He said to them, “How foolish you are, and how slow to believe all that the prophets have spoken! Did not the Messiah have to suffer these things and then enter his glory?” And beginning with Moses and all the Prophets, he explained to them what was said in all the Scriptures concerning himself.

As they approached the village to which they were going, Jesus continued on as if he were going farther. But they urged him strongly, “Stay with us, for it is nearly evening; the day is almost over.” So he went in to stay with them.

When he was at the table with them, he took bread, gave thanks, broke it and began to give it to them. Then their eyes were opened and they recognized him, and he disappeared from their sight.  They asked each other, “Were not our hearts burning within us while he talked with us on the road and opened the Scriptures to us?”  (Luke 24:13-32)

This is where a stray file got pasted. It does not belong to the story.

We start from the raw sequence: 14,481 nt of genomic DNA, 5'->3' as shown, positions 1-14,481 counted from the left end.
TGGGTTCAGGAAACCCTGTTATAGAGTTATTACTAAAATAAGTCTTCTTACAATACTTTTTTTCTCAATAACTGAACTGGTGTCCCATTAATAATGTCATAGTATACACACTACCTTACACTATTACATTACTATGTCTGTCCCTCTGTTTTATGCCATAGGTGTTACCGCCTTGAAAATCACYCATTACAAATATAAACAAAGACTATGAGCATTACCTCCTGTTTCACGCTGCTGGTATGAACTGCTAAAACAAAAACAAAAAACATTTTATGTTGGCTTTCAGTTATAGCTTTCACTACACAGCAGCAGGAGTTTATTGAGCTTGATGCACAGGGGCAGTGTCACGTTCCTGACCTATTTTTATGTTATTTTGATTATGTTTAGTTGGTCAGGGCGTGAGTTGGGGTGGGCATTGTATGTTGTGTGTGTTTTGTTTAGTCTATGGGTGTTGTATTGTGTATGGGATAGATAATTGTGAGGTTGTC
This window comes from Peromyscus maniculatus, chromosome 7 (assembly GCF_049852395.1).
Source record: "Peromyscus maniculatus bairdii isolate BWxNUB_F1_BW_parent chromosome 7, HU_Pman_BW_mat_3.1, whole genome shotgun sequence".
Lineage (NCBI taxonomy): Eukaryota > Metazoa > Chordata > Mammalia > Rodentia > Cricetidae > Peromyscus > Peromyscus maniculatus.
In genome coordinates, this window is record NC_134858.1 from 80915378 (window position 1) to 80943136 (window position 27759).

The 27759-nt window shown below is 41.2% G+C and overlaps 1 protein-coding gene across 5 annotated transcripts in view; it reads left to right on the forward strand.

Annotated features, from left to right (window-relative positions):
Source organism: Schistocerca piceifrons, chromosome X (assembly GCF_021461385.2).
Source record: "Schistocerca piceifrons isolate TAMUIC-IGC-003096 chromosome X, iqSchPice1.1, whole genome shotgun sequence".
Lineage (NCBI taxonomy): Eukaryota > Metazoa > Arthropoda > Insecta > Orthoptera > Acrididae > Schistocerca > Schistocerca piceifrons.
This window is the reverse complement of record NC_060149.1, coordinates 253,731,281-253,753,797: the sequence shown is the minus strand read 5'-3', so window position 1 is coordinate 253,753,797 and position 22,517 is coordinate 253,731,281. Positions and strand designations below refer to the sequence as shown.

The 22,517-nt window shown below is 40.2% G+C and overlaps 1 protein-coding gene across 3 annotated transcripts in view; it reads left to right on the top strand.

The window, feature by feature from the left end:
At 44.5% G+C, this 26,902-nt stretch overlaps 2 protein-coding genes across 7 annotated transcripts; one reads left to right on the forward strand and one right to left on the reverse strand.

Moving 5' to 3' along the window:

Then Luke tells about the next encounter of the disciples with Jesus …

They got up and returned at once to Jerusalem. There they found the Eleven and those with them, assembled together and saying, “It is true! The Lord has risen and has appeared to Simon.”  Then the two told what had happened on the way, and how Jesus was recognized by them when he broke the bread.

While they were still talking about this, Jesus himself stood among them and said to them, “Peace be with you.”

They were startled and frightened, thinking they saw a ghost. He said to them, “Why are you troubled, and why do doubts rise in your minds? Look at my hands and my feet. It is I myself! Touch me and see; a ghost does not have flesh and bones, as you see I have.